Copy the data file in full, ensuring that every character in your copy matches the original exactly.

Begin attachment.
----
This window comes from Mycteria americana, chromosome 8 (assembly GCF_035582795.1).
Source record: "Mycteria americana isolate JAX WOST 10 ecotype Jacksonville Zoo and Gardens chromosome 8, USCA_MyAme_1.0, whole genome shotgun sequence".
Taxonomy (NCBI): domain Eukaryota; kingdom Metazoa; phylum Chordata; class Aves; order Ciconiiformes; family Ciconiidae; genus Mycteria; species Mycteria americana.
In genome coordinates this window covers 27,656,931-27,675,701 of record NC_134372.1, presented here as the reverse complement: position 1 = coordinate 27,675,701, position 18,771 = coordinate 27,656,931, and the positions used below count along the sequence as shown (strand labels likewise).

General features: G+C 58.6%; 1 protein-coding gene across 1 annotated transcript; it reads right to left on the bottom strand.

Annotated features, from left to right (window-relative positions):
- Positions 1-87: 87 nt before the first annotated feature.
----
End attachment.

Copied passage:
This window comes from Mycteria americana, chromosome 8 (assembly GCF_035582795.1).
Source record: "Mycteria americana isolate JAX WOST 10 ecotype Jacksonville Zoo and Gardens chromosome 8, USCA_MyAme_1.0, whole genome shotgun sequence".
Taxonomy (NCBI): domain Eukaryota; kingdom Metazoa; phylum Chordata; class Aves; order Ciconiiformes; family Ciconiidae; genus Mycteria; species Mycteria americana.
In genome coordinates this window covers 27,656,931-27,675,701 of record NC_134372.1, presented here as the reverse complement: position 1 = coordinate 27,675,701, position 18,771 = coordinate 27,656,931, and the positions used below count along the sequence as shown (strand labels likewise).

General features: G+C 58.6%; 1 protein-coding gene across 1 annotated transcript; it reads right to left on the bottom strand.

Annotated features, from left to right (window-relative positions):
- Positions 1-87: 87 nt before the first annotated feature.